Read this and get to know more about - Pregnancy and Sex
Sex in pregnancy is good for the mother-to-be and generally agreed to be safe at any time, providing the pregnancy is normal and no risk of miscarriage or prematurity is known. But, having said that, remember that a few physical and psychological factors can change either partner’s feelings about sex.
Generalization is difficult, as every woman is different, but this is a guide to some of the problems.
First trimester: In early pregnancy, a woman’s most urgent need when she climbs into bed may be a good night’s sleep rather than sex. Fatigue and feeling sleepy earlier than usual do little for the libido. Nor does nausea which some experience at night.
Breasts and nipples may feel sore and tender — though, by the same token, they may be pleasurably more sensitive. And, despite reassurances by their doctor, some couples worry that intercourse may harm the baby.
Second trimester: These three months are better. A woman’s body has adjusted to hormonal changes, though she may still tire easily at night.
Some women actually feel more like sex than usual at this time. Still, a woman should not feel inadequate if she does not feel passionate because a steady decline in sexual activity is found in women as the pregnancy advances.
Much depends on how a woman feels about her body at this time. If a swelling abdomen makes her feel tantalizing, she may shrink from sex because she feels ugly. Our culture has a distorted idea of what is sexually attractive and it does not include being pregnant.
The message from most advertisements, movies and magazines is that to be sexually acceptable you must be young, slim and gorgeous. Yet, pregnancy’s ripe breasts and belly have their own sensuality and appreciating this helps.
A lot depends on the woman’s partner. If he does not find her attractive in pregnancy – and some men don’t – it will be difficult for her to feel good. That the baby is moving may also interfere with libido; being more aware of it may make a woman anxious.
Third trimester: At the most cumbersome, sex is more difficult physically – read on for some solutions. Sometimes intercourse is uncomfortable if the penis is fully inserted. If so, ask your partner to just introduce the tip.
Contractions of the uterus after orgasm may be a bit painful, though there is no evidence that they harm the fetus. The mother-to-be may be more tired at this time. Baby’s presence is so obvious that she may almost feel a third person is present when making love. This can be a turnoff but some couples like the feeling that all three of them are so close.
Can intercourse harm the baby?
The general consensus is that sex in a normal pregnancy is harmless, though it is only fair to report that some research has cast doubt on intercourse in the ninth month. A study of twenty-seven thousand births found that amniotic fluid infection was more common in women who had had intercourse in the last month of pregnancy. However, this is rare.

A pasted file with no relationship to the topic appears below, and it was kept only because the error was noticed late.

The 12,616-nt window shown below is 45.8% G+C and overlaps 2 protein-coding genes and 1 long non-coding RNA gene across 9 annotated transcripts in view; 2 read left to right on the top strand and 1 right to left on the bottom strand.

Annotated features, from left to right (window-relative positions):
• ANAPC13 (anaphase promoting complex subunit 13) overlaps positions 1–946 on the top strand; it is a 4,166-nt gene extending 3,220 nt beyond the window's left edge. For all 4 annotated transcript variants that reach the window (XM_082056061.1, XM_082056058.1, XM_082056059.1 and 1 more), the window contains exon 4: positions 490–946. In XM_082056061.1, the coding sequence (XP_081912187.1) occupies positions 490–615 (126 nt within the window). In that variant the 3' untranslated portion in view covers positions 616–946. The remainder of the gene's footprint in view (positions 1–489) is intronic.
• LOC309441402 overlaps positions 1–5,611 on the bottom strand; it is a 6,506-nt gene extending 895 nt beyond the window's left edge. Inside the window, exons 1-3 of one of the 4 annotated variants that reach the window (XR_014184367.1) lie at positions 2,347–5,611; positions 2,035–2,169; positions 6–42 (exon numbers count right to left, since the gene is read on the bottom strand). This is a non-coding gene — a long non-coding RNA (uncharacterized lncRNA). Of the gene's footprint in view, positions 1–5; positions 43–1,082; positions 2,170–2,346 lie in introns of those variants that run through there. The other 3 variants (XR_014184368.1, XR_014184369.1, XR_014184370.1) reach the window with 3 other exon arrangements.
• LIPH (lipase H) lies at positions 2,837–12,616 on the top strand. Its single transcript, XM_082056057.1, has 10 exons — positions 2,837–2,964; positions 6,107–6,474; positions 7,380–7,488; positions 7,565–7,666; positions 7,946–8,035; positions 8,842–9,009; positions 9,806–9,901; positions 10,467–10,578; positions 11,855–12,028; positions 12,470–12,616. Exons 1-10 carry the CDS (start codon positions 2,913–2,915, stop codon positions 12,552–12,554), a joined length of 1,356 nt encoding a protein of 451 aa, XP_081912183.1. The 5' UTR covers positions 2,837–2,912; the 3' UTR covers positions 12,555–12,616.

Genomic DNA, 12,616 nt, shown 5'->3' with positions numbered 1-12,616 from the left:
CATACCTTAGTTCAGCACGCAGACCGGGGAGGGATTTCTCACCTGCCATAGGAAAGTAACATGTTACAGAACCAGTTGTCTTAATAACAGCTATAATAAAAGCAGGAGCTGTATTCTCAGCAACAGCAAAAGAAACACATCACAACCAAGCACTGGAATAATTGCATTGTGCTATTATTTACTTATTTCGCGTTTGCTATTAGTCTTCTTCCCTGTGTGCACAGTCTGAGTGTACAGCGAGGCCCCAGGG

A small study also showed that some evidence of fetal stress (but not enough to harm the fetus) was more common in women who had had intercourse in the four weeks just before delivery.
Neither study is conclusive and more research is needed before doctors warn women with normal pregnancies off having sexual intercourse in the ninth month.
Not, it’s thought, in a normal pregnancy. When the pregnancy is unstable, with a risk of miscarriage or prematurity, doctors often advise against intercourse for two reasons — because contractions of the womb after orgasm may stimulate labor and, secondly, because semen contains the hormone prostaglandin and this hormone (sometimes introduced artificially to induce late labor) can soften the cervix.
However, most doctors believe that neither orgasm nor prostaglandin will bring on labor in a normal pregnancy unless it is imminent anyway.
If a woman has miscarried, her doctor may advise against intercourse at certain times in the first three months. With a risk of premature birth, advice is to avoid intercourse and orgasms in the last three months.
- If you are too tired to enjoy sex at bedtime, go to bed after dinner and make love or do so in the morning.
- Experiment – you will soon learn that the missionary position was not designed for pregnant women. Taking a partner’s weight on abdomen and breasts may be uncomfortable; try the woman superior position, instead. Rear entry positions, with the woman lying or kneeling with her back to her partner, also are easier.
- Don’t avoid touching because you are afraid of initiating sex. Again, be honest and say you still need physical affection even though you do not want intercourse. The need to be hugged and held can be a very strong instinct in a pregnant woman.
- Talk to each other about your feelings and be honest about your needs. If you don’t want to make love, for some reason — fatigue or plain lack of desire — say so.
- Remember that intercourse is not the only way to enjoy sex. Oral sex or caressing each other with or without orgasm are alternatives, especially when you don’t feel energetic.
- Air should never be blown into the vagina during pregnancy as this can be dangerous.
- Learn to enjoy kissing, hugging and touching for its own sake and not just as a lead-up to intercourse.
By the way, if you do feel like it, intercourse is a good time to practice exercises for the pelvic floor. Use vaginal muscle to grip and release the penis alternately.